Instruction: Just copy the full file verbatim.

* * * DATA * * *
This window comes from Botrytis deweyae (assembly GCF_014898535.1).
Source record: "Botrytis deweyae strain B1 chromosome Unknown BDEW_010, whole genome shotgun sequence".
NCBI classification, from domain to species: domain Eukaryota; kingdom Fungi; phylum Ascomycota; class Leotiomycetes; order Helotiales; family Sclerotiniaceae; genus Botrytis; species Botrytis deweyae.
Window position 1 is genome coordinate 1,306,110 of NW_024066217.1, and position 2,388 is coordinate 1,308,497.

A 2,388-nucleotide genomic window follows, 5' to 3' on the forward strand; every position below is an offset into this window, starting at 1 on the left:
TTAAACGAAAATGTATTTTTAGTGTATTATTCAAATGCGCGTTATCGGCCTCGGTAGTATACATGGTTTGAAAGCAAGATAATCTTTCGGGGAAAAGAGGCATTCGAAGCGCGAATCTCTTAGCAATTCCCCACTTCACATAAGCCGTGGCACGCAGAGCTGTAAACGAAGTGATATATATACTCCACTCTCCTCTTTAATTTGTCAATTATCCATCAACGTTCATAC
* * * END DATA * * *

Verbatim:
This window comes from Botrytis deweyae (assembly GCF_014898535.1).
Source record: "Botrytis deweyae strain B1 chromosome Unknown BDEW_010, whole genome shotgun sequence".
NCBI classification, from domain to species: domain Eukaryota; kingdom Fungi; phylum Ascomycota; class Leotiomycetes; order Helotiales; family Sclerotiniaceae; genus Botrytis; species Botrytis deweyae.
Window position 1 is genome coordinate 1,306,110 of NW_024066217.1, and position 2,388 is coordinate 1,308,497.

A 2,388-nucleotide genomic window follows, 5' to 3' on the forward strand; every position below is an offset into this window, starting at 1 on the left:
TTAAACGAAAATGTATTTTTAGTGTATTATTCAAATGCGCGTTATCGGCCTCGGTAGTATACATGGTTTGAAAGCAAGATAATCTTTCGGGGAAAAGAGGCATTCGAAGCGCGAATCTCTTAGCAATTCCCCACTTCACATAAGCCGTGGCACGCAGAGCTGTAAACGAAGTGATATATATACTCCACTCTCCTCTTTAATTTGTCAATTATCCATCAACGTTCATAC